New Report: Groups call for ban on plastic bags

By Volcano Staff on November 17, 2011


Sadly, during the holiday season, the sight of tumbling plastic bags is more common. A transfer of gifts and a gust of wind can send A bag down the street and worse, high into a tree. That's just one scenario. There are worse.

Many major metropolises, including one of the first - San Francisco - banned retailers from giving their customers plastic bags to carry their goods.

Yet the war on plastic bags is only beginning. As critics point out, the bags are terrible for the environment. They're made from fossil fuels. Animals choke on them. They create unnecessary litter and linger in landfills forever, as it takes them 1,000 years to degrade. Environmental activists want to make them a historical relic.

Today, Environment Washington was joined by the Surfrider Foundation to draw attention to the growing threat of plastics in Puget Sound. Environment Washington's new report, Keeping Plastic Out of Puget Sound: Why Washington Should Join the Global Movement to Reduce Plastic Bag Pollution, is not only a very long title, but also the first of its kind, bringing together new and unpublished research about the serious problem of plastic pollution in the Sound and its impact on wildlife.

"Nothing we use for a few minutes should end up in the belly of a whale," said Robb Krehbiel, program associate for Environment Washington, in a news release. "We should ban plastic bags to protect Puget Sound wildlife."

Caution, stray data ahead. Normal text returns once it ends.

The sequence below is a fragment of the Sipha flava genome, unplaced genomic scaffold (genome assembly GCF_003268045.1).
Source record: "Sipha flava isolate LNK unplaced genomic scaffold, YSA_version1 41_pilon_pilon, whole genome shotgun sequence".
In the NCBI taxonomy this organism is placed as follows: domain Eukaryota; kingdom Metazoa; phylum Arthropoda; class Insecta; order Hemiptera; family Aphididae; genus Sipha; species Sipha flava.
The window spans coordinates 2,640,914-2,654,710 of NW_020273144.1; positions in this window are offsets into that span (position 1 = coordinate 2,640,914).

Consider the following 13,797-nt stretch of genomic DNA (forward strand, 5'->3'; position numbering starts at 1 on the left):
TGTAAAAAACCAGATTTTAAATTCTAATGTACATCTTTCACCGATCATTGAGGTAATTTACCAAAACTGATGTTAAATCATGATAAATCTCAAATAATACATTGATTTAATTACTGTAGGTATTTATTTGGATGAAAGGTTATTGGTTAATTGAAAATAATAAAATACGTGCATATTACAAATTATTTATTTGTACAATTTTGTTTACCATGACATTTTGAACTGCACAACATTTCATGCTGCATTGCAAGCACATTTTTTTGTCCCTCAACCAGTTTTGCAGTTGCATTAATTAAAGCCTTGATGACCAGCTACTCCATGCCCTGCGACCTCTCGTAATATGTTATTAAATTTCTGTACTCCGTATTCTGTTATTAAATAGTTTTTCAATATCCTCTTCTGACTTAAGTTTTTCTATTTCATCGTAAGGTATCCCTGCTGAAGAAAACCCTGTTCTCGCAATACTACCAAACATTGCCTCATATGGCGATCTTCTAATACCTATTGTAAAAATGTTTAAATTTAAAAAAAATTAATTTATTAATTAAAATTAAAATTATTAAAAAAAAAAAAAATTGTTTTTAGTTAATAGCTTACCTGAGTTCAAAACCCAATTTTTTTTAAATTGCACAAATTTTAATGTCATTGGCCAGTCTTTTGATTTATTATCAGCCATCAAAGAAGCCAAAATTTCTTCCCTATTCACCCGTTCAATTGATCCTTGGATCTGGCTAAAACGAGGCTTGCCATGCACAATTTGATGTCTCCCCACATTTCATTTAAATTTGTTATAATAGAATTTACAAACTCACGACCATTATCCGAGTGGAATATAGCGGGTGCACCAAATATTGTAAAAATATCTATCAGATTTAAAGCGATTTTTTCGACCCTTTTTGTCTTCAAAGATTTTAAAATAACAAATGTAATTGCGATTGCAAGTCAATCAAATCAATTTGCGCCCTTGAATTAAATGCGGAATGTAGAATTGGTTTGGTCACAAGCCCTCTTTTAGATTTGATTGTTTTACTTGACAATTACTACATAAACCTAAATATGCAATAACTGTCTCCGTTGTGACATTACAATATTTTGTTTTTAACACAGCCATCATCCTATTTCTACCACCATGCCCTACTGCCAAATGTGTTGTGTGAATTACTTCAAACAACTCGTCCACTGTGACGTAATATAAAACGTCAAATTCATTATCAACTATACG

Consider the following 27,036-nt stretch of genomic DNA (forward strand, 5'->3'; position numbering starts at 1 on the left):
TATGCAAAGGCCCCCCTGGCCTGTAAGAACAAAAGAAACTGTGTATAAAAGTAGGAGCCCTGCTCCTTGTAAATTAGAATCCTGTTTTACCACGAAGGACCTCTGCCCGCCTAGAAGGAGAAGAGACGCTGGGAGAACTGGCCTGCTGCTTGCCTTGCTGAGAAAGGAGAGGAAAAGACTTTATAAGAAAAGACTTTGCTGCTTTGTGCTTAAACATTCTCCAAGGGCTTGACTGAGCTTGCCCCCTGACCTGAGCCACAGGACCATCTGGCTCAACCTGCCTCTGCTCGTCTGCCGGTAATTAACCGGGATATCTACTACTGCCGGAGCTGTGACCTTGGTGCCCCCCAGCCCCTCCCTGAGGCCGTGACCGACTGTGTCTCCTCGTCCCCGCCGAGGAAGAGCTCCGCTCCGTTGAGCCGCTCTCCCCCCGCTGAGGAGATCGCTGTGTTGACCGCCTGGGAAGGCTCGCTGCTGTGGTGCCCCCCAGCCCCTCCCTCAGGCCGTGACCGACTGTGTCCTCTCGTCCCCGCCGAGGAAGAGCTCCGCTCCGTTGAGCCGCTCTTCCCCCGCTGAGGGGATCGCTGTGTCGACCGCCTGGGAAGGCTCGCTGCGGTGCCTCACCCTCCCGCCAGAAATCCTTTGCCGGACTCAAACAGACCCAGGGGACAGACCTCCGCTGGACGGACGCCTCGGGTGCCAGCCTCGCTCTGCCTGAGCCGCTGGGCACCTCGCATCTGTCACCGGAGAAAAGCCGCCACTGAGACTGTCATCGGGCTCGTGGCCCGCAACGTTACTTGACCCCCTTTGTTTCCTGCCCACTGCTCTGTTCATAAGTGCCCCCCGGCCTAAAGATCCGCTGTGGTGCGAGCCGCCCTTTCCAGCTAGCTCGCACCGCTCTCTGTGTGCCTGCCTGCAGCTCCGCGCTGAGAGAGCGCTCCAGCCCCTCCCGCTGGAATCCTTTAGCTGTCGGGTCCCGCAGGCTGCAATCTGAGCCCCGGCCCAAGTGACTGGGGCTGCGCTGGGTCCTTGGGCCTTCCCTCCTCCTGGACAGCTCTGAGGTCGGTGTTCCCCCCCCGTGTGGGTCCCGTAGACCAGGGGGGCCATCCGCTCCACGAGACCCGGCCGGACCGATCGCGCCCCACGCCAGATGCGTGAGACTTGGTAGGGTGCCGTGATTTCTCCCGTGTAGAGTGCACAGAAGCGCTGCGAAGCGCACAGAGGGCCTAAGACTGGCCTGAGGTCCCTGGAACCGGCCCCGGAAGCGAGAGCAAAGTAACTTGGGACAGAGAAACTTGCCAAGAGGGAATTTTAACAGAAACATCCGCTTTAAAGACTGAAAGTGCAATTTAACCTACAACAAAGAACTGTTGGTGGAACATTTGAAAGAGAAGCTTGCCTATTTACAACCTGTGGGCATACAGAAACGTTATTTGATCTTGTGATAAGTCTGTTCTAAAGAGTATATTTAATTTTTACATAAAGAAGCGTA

Take a gander at the news release, including how the University of Washington Tacoma is involved:

Key findings from the report include:

  • On Protection Island, a wildlife sanctuary in the Straight of Juan de Fuca, scientists from the Port Townsend Marine Science center found that more than one in ten gulls were eating plastic.
  • Scientists from UW Tacoma have found small pieces of plastic in every water sample they have taken in Puget Sound.
  • Washingtonians use over two billion plastic bags every year. Olympia uses 200 million. Only 6% of plastic bags are recycled nationwide.
  • At least twenty countries and more than 50 local governments in the United States have banned disposable plastic bags. In the Pacific Northwest, Bellingham, Edmonds and Portland have banned plastic bags.

Julie Masura from the University of Washington Tacoma's Center for Urban Waters has researched plastic debris in Puget Sound over the last eighteen months. "Every environmental sample I have collected from surface waters and beach sediment has contained a form of plastic," said Masura. She said that researchers are now focused on figuring out how the plastic enters the Sound.

"Our Plastics Study showed that plastic particles are everywhere in our marine environment," said Ann Murphy, Executive Director of the Port Townsend Marine Science Center.  "We must do something to reduce plastic waste and stop polluting the diets and nests of marine creatures. Once we take this step we will wonder why it took us so long."

The groups stated that in order to reduce plastic pollution, cities and counties in Washington should ban disposable plastic bags. At a city council meeting on Tuesday, November 1st, the Olympia City Council committed to work with Thurston County to find a solution to plastic bag pollution.

"For many of us the ocean is our playground, our sanctuary," said Shannon Serrano of the Surfrider Foundation. "Something so unnecessary is threatening the place we play. This is why we care and this is why we are taking action in hopes to ban single use plastic bags."

Environment Washington and the Surfrider Foundation have been working to gain support in Olympia for a bag ban.  Thus far, the groups have gathered hundreds of public comments, and the campaign has been endorsed by more than 70 businesses. 

Seattle, Lake Forest Park, and Mukilteo are also actively pursuing a ban on disposable plastic bags.  "As the capital city, Olympia should serve as a model steward of Puget Sound," said Krehbiel.  "To protect orcas, seals, and salmon, we must lead the state by banning disposable plastic bags."